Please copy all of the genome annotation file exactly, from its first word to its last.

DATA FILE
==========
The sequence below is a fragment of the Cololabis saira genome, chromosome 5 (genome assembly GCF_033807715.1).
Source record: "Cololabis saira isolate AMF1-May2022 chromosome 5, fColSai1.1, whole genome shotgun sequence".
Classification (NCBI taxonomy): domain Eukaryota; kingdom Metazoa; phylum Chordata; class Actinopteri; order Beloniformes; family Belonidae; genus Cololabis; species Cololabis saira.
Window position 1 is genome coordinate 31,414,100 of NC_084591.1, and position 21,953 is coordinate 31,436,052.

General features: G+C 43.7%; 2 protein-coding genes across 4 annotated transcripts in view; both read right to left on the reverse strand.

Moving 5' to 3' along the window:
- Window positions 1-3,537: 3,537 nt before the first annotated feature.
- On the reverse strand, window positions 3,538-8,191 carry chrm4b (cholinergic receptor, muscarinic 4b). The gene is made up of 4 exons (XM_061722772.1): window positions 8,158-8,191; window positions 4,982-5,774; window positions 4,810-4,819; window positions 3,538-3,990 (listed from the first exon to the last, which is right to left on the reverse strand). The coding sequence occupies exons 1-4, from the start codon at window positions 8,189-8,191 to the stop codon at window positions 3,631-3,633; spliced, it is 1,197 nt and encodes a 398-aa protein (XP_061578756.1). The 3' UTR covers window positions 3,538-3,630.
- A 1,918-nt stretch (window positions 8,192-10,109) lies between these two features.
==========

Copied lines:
The sequence below is a fragment of the Cololabis saira genome, chromosome 5 (genome assembly GCF_033807715.1).
Source record: "Cololabis saira isolate AMF1-May2022 chromosome 5, fColSai1.1, whole genome shotgun sequence".
Classification (NCBI taxonomy): domain Eukaryota; kingdom Metazoa; phylum Chordata; class Actinopteri; order Beloniformes; family Belonidae; genus Cololabis; species Cololabis saira.
Window position 1 is genome coordinate 31,414,100 of NC_084591.1, and position 21,953 is coordinate 31,436,052.

General features: G+C 43.7%; 2 protein-coding genes across 4 annotated transcripts in view; both read right to left on the reverse strand.

Moving 5' to 3' along the window:
- Window positions 1-3,537: 3,537 nt before the first annotated feature.
- On the reverse strand, window positions 3,538-8,191 carry chrm4b (cholinergic receptor, muscarinic 4b). The gene is made up of 4 exons (XM_061722772.1): window positions 8,158-8,191; window positions 4,982-5,774; window positions 4,810-4,819; window positions 3,538-3,990 (listed from the first exon to the last, which is right to left on the reverse strand). The coding sequence occupies exons 1-4, from the start codon at window positions 8,189-8,191 to the stop codon at window positions 3,631-3,633; spliced, it is 1,197 nt and encodes a 398-aa protein (XP_061578756.1). The 3' UTR covers window positions 3,538-3,630.
- A 1,918-nt stretch (window positions 8,192-10,109) lies between these two features.